I am nearing the end of my first CISSP course that I've had the opportunity to teach, and I am pretty sure that I am probably the best student in the class! I am not being facetious, learning is the main reason why I chose to put in the extra hours to teach! I am learning so much. The students challenge me to be my best, and I am all the better for it. I have gotten help from this forum as well.
Thanks to all of you who provided your suggestions!
@Lamont29, from your posts I've been reading since the start of my CISSP journey, I can see/sense your passion for teaching and mentoring newbies like me trying to get into IT security. As I've mentioned to you on private message, you're such an inspiration. I feel you're like an "elder in a tribe" whom I've grown to trust, respect, and looking forward to reading your sage advices every day...
In my CISSP journey, I've met people including my manager who discouraged me from pursuing the CISSP certification. It was quite ironic that he himself is a CISSP! I've seen two groups of people: one who discourage/not help or simply negative. The other one who is compassionate/caring and very positive in helping others. You sir, are obviously in this second category...and I'm very grateful and hope that you will continue to care and support all your students to come!
I really appreciate your gracious comments @unixgeek21. I hold a lot of intrinsic value in knowing that I am doing some good for someone else. That acknowledgement really keeps me going.
One of the things I learned early on was if you wanted to truly learn something, teach it to others. Having to do this has helped me in my career. One of the best things you can do is to learn how to speak to different audiences and either explain it in simple terms or explain it in complex terms, based on your audience's level of knowledge of the subject. Here is an example:
We, as security practitioners, often tell our users we have to protect our agency's PII or other data in a manner that shows due diligence. I was explaining this once in a presentation and an audience member raised their hand and said "Well the bad guys can get the same information from the phone book, why do we have to be so careful?" I explained it in this way.
Say you lent your chainsaw to your neighbor and then he had it stolen from him. Which situation would you be more ok with and which one would you be more upset with?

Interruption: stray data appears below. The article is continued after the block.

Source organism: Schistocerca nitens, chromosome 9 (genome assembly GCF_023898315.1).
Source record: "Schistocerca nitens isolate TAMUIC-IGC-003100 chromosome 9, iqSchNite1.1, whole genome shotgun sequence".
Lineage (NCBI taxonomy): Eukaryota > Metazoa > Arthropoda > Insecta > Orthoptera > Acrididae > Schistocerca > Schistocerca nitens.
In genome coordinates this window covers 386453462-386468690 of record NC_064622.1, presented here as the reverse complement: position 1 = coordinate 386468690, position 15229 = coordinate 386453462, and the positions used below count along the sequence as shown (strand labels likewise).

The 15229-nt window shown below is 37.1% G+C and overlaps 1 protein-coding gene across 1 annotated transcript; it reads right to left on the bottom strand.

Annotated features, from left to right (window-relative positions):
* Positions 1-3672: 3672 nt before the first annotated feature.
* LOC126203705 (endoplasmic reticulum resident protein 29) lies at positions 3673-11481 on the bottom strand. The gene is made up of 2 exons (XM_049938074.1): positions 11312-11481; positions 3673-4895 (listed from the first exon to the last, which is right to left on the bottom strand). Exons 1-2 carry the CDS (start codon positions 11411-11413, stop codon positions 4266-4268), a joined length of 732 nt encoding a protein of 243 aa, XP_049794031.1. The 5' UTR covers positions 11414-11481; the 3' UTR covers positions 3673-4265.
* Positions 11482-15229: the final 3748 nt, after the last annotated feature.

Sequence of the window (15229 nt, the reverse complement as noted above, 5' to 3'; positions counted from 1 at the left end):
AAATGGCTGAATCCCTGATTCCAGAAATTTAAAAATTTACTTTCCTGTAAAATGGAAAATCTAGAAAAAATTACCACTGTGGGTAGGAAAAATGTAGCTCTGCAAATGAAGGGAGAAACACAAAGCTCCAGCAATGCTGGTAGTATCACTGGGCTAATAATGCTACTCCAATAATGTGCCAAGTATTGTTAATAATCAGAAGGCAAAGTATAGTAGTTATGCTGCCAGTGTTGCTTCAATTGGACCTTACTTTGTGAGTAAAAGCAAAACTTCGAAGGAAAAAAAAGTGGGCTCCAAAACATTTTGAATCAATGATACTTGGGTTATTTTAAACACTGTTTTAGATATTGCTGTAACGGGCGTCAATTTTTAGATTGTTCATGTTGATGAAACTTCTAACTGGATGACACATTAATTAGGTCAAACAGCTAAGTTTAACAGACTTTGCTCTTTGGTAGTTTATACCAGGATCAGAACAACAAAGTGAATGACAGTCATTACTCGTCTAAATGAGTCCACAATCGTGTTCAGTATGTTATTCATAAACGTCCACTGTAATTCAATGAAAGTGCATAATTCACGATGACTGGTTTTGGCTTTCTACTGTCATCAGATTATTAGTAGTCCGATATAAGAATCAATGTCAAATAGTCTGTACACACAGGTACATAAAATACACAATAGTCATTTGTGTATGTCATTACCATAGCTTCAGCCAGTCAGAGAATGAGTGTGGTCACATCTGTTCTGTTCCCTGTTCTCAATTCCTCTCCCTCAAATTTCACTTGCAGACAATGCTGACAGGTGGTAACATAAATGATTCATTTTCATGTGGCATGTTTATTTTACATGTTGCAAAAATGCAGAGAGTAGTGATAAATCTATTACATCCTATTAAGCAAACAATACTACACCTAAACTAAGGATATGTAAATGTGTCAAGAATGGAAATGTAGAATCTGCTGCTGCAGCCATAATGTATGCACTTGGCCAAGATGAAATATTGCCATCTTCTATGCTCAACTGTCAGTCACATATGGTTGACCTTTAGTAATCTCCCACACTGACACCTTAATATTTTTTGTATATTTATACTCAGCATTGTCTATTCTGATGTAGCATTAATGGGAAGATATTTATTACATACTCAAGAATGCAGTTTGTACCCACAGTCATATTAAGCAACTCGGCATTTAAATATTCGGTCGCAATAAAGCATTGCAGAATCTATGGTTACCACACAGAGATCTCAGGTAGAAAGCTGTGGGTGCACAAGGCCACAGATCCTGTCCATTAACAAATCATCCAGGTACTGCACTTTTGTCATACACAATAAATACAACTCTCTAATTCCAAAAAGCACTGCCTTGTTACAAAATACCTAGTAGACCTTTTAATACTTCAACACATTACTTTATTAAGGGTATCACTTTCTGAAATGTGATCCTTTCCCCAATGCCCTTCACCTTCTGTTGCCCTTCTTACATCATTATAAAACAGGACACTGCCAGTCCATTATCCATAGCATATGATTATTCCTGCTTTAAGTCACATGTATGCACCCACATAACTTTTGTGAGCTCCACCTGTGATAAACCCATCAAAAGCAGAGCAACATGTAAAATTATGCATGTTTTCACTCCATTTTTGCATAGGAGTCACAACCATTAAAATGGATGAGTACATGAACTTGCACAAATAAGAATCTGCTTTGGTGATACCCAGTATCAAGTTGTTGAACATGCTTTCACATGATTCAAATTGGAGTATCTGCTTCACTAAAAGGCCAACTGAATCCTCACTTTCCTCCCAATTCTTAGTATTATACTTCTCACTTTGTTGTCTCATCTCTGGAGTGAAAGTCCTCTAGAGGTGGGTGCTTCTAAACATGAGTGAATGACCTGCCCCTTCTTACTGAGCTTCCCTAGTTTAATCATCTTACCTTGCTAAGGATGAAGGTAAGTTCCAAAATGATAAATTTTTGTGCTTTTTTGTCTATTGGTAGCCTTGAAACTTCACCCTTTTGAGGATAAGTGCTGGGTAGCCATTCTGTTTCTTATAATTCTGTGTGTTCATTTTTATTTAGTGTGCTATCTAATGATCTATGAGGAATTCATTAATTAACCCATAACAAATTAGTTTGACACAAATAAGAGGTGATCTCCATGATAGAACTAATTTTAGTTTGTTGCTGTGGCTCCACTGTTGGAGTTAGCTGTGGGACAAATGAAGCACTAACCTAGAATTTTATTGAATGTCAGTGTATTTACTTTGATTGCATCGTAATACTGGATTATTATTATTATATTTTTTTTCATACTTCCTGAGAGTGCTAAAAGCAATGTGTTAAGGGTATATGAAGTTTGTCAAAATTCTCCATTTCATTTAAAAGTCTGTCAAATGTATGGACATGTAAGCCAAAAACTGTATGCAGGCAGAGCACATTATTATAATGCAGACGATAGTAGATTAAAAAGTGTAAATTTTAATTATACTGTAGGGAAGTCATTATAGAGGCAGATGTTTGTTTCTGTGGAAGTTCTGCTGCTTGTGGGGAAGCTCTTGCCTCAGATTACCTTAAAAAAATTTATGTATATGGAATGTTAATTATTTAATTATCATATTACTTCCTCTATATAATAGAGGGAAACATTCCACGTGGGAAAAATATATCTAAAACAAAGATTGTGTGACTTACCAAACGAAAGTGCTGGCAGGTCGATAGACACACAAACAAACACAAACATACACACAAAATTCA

Situation 1: He took the chainsaw from you and stored it in his locked garage. When the thieves broke in, setting off the alarm, they grabbed whatever they could and fled.
Situation 2: He took the chainsaw from you placed it in the back of his pickup truck, making no effort to conceal or secure it. Ran about 10 errands all over town and then woke up the next morning and went out to use it and discovered it missing.
In situation 1 you could say your neighbor took prudent steps to secure it and the bad guys got lucky. Sure there were probably more steps he could have taken (chained it to something with a lock and chain, went out and purchased a large safe, etc.), but that may have raised the cost of protection over the cost of the machine. He may be able to file a claim with his homeowners insurance to be able to buy you another one.
In situation 2 you would be upset that they were so careless. They don't even know when or where it was stolen so you have little chance to even know where to start looking if you wanted to do something about it. His automobile insurance may not even cover it, and even if it did your neighbor would likely have to pay the deductible so they may just say "Sorry!".
When I explained it like that you could see that not only that person got it, but a large part of the audience got it as well. I could have just repeated the line "We have to do our due diligence in securing the data we are in possession of." but it would not have had the impact it did. By adding a personal touch and relating data security to chainsaw security it helped bridged that gap. It also tied in to their emotions because most of us have had something stolen from us and we immediately go to that feeling in our minds when we hear a similar story. The audience even piped up with some things they would say or do to their neighbor if that scenario happened. "Exactly!" I said. That is how our customers will feel if we don't take adequate steps to protect their data.
I further reinforced it during my walk-a-rounds by saying "Protect that chainsaw" or "Don't leave that data in the back of the truck"
So learning how to 1) make it easy to understand by relating a similar story, 2) tie it in to emotions they have had, and 3) telling an interesting story instead of boring InfoSec speak, will help you tremendously in your career advancement.
Very cool. I have wanted to teach a CISSP (or similar) course in InfoSec. Are you teaching through a college or through ISC2? I have a masters degree in another field, but have passed the CISSP and CSSP.
I agree with your reply @unixgeek21 . It is interesting that sometimes the workplace isn't as supportive of credentials as it should be. That is why community is so important. We all need to keep striving and reaching in our profession, regardless of the complacency of some of our colleagues. @Lamont29 has that passion for teaching, and that is so contagious.
@Lamont29, as someone who started as an IT Trainer, besides the benefits already mentioned, I'll say that something I found very appealing about teaching is the satisfaction felt when imparting knowledge to others.
Hope to see you continue infusing others with an enthusiasm for Information Security.